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I am confused with the difference between z-test and chi square test.

In book Agresti 2007 An introduction to categorical data analysis, page 9, the author had an example of testing

Do a majority or minority of adults in US believe that a pregnant woman should be able to obtain an abortion.

The data is 400 "yes" and 493 "no" in a "yes or no" survey question. And want to test if $\pi=0.5$, where observed/empirical ratio $p=0.448$

The author uses a z-test, where

$z=(0.448-0.5)/\sqrt{0.5*0.5/893}=-3.1$

But should we use chi-square goodness of fit test where we comparing observed with theoretical distribution ($\pi=0.5$)? It seems they are the same in this case. Why?

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    $\begingroup$ By z test of proportions, we usually mean two-sample test. Your test is one sample test. Without checking it, I believe that the test value 3.1 you've got is equal to the sq. root of the chi-square statistic of one-sample chi-square test you are speaking about. A better alternative here would be binimial (exact) test. $\endgroup$ – ttnphns Feb 1 '17 at 15:54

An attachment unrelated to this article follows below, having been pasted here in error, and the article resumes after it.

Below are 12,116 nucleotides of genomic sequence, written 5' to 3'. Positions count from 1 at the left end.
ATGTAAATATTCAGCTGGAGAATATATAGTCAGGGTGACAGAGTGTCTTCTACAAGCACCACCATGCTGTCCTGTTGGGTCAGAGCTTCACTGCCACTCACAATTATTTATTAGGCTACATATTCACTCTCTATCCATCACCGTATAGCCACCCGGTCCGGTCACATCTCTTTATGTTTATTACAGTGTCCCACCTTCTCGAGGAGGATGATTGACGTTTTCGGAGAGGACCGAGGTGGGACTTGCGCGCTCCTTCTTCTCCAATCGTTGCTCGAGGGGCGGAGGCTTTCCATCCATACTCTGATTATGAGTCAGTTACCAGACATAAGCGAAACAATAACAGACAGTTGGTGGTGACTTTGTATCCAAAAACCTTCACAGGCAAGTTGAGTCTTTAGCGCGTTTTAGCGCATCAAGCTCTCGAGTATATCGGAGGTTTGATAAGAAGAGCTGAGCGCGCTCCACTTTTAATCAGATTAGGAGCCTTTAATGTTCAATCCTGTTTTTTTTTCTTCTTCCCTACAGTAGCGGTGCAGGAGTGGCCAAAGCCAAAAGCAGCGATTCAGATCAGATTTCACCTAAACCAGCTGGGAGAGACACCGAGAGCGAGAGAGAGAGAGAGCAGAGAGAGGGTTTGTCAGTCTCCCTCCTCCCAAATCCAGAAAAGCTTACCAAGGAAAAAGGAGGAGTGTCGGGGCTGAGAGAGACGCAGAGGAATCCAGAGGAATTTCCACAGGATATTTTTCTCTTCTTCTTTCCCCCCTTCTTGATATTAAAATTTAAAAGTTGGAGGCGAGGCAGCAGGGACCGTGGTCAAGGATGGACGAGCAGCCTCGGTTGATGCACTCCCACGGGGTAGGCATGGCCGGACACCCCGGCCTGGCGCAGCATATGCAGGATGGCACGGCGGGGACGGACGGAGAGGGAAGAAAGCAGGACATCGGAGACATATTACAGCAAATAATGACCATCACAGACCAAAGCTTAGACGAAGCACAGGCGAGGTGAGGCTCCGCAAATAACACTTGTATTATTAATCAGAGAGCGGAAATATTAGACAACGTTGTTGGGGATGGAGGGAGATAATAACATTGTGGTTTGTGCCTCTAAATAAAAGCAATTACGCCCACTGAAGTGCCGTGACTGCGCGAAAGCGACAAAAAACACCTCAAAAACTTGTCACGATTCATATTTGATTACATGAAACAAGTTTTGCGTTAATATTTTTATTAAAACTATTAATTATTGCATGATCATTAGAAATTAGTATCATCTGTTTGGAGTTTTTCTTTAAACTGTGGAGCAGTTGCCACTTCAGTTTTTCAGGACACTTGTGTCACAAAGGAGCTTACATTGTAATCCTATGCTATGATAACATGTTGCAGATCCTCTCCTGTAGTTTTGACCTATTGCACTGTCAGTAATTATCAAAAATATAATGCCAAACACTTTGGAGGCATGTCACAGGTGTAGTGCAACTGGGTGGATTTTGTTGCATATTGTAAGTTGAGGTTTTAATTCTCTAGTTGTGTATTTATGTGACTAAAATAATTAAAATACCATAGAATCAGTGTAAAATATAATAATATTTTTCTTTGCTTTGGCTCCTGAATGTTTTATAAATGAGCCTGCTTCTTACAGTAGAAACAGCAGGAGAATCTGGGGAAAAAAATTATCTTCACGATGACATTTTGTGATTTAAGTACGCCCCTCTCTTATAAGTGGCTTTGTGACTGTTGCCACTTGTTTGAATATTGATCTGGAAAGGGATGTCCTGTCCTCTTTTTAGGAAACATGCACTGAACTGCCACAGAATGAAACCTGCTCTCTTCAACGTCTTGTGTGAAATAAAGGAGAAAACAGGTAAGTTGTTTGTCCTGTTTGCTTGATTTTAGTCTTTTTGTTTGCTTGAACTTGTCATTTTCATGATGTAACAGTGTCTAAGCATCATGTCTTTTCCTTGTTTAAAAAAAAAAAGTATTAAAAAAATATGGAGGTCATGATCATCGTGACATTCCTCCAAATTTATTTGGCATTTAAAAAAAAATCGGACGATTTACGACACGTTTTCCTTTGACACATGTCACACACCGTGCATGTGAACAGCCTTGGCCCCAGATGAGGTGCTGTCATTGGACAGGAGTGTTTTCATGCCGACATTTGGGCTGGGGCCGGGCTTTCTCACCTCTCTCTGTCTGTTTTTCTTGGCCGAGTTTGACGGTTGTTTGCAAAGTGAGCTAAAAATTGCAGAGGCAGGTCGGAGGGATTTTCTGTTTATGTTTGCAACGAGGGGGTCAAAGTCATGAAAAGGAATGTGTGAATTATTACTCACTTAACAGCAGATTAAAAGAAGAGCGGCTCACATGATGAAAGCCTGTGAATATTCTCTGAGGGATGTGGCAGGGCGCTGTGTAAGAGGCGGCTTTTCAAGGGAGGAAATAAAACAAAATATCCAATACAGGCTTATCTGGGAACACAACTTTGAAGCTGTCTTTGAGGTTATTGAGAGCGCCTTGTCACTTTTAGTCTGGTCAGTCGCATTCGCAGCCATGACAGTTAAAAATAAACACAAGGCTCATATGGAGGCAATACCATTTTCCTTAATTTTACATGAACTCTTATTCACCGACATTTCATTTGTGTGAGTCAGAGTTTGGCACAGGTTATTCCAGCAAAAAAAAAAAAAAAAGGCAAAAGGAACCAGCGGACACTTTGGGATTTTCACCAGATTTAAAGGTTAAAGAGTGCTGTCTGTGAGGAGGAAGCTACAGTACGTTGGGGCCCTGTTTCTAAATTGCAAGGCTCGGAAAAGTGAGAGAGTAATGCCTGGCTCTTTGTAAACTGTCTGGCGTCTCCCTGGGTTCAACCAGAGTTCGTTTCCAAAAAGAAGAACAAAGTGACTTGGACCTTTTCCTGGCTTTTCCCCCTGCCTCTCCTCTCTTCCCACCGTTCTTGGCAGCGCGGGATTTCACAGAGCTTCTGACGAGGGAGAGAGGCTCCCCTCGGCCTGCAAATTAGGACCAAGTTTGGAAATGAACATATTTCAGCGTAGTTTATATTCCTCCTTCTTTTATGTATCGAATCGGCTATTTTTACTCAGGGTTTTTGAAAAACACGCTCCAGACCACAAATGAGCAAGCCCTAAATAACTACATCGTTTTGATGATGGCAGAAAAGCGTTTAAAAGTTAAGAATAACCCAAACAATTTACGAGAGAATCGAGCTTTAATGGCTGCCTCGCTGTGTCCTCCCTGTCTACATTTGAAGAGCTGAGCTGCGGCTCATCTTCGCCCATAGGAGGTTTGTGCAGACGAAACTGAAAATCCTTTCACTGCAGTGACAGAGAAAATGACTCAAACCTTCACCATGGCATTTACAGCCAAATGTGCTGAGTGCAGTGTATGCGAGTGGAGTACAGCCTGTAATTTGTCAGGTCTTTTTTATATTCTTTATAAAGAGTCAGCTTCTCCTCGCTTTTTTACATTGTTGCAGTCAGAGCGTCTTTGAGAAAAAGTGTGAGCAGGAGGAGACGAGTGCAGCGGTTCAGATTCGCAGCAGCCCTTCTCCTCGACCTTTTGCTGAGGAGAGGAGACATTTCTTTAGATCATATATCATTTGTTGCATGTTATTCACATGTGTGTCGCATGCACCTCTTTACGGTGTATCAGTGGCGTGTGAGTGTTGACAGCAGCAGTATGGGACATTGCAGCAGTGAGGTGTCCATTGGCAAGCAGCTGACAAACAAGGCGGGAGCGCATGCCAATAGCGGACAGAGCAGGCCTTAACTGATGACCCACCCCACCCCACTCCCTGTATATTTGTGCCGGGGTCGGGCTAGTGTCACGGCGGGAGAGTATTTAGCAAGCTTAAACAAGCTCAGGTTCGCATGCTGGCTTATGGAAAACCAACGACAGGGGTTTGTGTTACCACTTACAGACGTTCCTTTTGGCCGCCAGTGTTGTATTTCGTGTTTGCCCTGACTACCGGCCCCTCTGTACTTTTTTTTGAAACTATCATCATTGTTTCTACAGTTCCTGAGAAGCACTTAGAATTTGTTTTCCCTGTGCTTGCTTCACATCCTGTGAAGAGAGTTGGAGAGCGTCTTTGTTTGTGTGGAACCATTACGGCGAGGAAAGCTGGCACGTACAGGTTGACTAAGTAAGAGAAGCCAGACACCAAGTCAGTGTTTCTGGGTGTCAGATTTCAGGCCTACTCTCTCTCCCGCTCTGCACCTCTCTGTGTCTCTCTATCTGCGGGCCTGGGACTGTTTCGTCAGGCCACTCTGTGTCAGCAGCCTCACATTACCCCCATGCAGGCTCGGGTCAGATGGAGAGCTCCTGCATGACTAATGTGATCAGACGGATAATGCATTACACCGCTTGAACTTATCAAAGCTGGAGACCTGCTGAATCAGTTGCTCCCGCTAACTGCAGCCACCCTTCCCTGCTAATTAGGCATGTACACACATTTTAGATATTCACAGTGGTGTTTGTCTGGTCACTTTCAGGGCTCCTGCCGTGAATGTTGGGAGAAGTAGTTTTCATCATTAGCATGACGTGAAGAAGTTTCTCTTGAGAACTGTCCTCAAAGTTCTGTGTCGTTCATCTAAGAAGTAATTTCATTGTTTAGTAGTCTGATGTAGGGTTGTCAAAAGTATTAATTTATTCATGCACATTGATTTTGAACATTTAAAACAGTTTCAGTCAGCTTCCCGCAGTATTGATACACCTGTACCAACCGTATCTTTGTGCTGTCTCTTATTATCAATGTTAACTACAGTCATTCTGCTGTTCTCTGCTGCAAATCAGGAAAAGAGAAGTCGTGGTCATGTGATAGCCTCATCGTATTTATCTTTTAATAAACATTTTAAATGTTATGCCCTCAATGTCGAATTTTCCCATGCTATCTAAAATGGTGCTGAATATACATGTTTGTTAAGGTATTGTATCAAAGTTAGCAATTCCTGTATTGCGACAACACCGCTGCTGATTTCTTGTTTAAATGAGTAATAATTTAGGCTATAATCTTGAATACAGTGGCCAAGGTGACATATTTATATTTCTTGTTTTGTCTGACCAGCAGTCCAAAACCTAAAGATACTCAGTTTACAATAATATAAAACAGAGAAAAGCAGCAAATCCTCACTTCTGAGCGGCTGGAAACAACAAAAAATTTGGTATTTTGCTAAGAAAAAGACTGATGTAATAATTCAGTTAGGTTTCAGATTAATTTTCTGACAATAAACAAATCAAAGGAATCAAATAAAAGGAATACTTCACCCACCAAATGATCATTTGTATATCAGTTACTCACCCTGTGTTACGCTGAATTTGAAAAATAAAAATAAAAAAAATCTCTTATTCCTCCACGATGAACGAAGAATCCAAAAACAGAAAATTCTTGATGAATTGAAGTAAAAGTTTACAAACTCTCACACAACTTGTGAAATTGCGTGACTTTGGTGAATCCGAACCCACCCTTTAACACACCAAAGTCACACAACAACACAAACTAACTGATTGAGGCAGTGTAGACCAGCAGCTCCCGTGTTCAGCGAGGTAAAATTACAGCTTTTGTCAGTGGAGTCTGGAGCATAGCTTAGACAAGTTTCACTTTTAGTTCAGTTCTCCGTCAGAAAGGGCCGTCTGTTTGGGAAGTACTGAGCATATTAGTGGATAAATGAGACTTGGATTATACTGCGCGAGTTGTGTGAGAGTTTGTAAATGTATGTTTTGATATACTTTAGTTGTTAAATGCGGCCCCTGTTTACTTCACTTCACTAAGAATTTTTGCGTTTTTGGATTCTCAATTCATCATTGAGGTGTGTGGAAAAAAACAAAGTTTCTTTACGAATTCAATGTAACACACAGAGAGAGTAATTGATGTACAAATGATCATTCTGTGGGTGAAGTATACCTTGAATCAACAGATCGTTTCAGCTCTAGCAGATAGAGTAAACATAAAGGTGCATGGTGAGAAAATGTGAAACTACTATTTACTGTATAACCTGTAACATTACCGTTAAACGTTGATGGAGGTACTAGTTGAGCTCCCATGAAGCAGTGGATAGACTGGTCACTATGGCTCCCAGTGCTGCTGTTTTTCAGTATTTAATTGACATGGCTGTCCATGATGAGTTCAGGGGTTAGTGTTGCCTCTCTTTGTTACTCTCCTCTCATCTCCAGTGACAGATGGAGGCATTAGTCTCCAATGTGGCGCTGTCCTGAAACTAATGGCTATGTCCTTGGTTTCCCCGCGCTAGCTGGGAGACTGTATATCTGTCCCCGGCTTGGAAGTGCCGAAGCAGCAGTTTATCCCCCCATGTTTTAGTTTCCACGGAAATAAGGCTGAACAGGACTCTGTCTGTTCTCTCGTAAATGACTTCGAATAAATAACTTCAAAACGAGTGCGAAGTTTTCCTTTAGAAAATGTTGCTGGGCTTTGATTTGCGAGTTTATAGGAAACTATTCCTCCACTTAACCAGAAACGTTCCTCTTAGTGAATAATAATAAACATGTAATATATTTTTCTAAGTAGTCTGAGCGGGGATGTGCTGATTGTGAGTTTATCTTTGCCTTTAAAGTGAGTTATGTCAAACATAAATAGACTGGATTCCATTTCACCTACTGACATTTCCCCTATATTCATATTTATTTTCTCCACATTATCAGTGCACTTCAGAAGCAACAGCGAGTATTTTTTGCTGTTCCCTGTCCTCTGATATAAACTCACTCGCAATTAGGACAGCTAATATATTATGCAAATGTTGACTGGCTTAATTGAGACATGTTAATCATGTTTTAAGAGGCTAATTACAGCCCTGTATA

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    $\begingroup$ Also see second answer here: stats.stackexchange.com/questions/2391/… $\endgroup$ – psarka Feb 1 '17 at 15:55
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    $\begingroup$ and here stats.stackexchange.com/q/173415/3277. But both links are about two-sample test of proportions, which doesn't concern to the current Q. $\endgroup$ – ttnphns Feb 1 '17 at 15:58
  • $\begingroup$ @ttnphns thanks i think your comments answered my question. a small question, the book says test value is $-3.1$, and if you calculate it it is $-3.1$, why you say positive? $\endgroup$ – hxd1011 Feb 1 '17 at 16:14
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    $\begingroup$ It doesn't matter. You may rearrange the numerator terms. Also, z statistic is the sq. root (which is but positive) of chi-sq statistic (which is positive) $\endgroup$ – ttnphns Feb 1 '17 at 16:18

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